SINGAPORE, (AP) – Crude oil prices dipped Friday on forecasts for warmer weather in the U.S. Northeast, the world’s largest heating oil market.
Light, sweet crude for March delivery dropped 5 cents to $57.94 a barrel in Asian electronic trading on the New York Mercantile Exchange midmorning in Singapore. The contract on Thursday lost a penny to settle at $57.99 a barrel.
The U.S. National Oceanic and Atmospheric Administration said it expects above-normal temperatures next week to end a spate of freezing weather in the U.S. Northeast, which accounts for 80 percent of the nation’s heating oil demand. But the bitter cold of recent weeks hasn’t resulted in as sharp a drawdown of heating oil stockpiles as market analysts expected.
Oil prices tumbled more than $1 on Wednesday after the Energy Information Administration reported that distillate fuel stocks — which include diesel fuel and heating oil — fell by 3 million barrels last week. Analysts had expected a bigger pull of 4.3 million barrels.
Traders were also digesting news from the Organization of Petroleum Exporting Countries that said crude output from its 10 quota-bound members fell 112,000 barrels a day in January to 26.759 million barrels a day.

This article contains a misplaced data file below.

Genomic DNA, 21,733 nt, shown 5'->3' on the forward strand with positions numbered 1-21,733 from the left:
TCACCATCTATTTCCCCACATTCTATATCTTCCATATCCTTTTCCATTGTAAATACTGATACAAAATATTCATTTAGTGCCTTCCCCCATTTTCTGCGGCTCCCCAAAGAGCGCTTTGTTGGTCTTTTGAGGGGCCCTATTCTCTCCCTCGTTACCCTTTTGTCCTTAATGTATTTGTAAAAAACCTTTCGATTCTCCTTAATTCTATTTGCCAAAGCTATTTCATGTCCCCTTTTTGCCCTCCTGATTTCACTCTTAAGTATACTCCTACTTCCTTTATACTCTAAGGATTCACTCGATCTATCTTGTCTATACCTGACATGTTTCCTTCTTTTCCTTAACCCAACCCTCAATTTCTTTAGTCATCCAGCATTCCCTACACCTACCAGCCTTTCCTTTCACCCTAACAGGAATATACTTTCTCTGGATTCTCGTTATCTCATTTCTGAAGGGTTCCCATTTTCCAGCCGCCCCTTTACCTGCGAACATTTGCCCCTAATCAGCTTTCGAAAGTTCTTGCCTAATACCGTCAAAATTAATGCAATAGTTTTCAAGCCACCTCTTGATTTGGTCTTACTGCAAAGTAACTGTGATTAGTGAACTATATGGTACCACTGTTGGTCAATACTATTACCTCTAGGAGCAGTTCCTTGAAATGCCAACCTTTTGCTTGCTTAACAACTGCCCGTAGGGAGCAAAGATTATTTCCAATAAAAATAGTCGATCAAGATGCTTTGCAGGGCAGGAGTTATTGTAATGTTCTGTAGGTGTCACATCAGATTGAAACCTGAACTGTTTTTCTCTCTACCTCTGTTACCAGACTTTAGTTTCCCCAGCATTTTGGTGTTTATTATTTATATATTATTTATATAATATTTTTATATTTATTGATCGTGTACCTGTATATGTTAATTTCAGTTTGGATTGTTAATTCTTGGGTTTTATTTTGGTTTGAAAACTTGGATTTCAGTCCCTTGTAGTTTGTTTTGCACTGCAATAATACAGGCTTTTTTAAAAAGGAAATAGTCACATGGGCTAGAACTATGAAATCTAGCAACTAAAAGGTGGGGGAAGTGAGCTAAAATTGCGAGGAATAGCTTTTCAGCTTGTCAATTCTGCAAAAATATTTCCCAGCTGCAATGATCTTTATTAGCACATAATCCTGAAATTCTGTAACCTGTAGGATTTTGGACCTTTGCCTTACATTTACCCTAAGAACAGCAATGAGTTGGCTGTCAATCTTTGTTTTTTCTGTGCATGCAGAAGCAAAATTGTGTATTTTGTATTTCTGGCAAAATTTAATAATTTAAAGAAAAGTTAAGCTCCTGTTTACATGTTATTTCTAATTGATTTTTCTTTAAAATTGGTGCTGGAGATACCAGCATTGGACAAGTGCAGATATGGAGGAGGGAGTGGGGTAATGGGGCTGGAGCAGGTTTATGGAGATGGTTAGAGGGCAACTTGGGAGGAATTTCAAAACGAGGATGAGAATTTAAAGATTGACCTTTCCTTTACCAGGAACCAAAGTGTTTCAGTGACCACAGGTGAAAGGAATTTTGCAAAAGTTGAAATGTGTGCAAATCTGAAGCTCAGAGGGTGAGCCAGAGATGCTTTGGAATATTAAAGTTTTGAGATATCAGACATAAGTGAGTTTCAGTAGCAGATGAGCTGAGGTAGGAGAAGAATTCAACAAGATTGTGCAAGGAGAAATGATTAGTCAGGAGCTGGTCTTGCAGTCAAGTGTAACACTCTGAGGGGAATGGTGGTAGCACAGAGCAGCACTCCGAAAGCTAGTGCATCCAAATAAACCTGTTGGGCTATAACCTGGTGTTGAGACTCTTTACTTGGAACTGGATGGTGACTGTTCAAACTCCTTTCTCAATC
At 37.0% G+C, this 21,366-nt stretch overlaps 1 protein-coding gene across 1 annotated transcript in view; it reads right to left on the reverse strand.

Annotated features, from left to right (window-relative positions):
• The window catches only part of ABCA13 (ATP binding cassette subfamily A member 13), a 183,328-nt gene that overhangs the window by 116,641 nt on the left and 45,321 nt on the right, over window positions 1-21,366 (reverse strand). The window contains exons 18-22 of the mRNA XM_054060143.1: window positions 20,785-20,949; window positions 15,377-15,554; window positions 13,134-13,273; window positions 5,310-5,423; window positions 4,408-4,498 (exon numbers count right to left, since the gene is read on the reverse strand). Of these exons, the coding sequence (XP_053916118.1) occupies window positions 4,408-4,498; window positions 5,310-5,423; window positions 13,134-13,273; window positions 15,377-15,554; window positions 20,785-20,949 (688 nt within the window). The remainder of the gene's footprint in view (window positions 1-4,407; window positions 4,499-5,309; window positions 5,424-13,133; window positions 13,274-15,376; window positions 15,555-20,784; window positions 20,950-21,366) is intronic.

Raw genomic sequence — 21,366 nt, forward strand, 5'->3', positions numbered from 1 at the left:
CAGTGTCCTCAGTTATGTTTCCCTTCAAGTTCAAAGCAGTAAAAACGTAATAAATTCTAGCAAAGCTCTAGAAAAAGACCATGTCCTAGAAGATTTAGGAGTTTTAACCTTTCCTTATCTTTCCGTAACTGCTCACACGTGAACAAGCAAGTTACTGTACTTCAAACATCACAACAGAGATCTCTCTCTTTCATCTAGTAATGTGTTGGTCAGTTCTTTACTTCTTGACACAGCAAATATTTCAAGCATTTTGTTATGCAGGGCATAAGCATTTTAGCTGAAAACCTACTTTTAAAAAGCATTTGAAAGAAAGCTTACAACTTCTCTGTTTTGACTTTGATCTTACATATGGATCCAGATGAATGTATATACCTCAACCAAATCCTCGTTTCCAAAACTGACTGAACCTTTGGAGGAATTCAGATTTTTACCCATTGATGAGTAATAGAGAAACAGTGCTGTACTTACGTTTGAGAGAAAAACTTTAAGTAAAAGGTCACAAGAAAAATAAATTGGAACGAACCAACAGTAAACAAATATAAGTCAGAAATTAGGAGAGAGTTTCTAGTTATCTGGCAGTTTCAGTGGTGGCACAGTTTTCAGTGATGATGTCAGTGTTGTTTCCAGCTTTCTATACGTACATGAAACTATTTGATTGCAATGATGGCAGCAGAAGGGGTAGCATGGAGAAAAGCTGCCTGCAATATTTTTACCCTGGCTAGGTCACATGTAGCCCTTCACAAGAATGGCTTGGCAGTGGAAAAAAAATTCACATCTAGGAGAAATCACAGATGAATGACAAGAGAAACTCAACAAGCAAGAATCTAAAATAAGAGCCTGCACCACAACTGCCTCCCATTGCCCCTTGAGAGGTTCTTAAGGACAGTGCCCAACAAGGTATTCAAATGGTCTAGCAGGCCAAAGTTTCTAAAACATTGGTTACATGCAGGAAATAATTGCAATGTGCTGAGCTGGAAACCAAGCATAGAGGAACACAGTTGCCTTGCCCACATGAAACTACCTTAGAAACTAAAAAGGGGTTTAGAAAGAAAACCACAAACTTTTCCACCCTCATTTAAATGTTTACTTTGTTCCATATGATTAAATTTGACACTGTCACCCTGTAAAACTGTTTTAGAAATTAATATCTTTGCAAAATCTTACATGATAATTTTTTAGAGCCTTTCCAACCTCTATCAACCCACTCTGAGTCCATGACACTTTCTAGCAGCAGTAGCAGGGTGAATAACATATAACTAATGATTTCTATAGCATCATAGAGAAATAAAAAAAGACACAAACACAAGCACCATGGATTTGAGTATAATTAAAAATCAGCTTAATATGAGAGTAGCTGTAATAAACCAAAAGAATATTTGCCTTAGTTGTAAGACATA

The decline was broadly in line with recent industry surveys and left the 10 members overshooting their production target by 459,000 barrels a day.
OPEC oil exports in the four weeks ending March 3 are seen falling 160,000 barrels per day from a month ago, according to a report by U.K.-based tanker-tracking consultants Oil Movements.
Market participants shrugged off news of a fire at a Canadian refinery on Thursday.
Imperial Oil Ltd.’s refinery in Nanticoke, Ontario, was operating at a reduced rate Thursday afternoon following a morning fire in a crude processing unit, said Pius Rolheiser, a company spokesman. He added the 112,000 barrel-a-day refinery does not anticipate problems meeting its commitments to customers.
Heating oil futures fell 0.11 cent to $1.626 a gallon while natural gas prices added 6.87 cents to $7.36 per 1,000 cubic feet.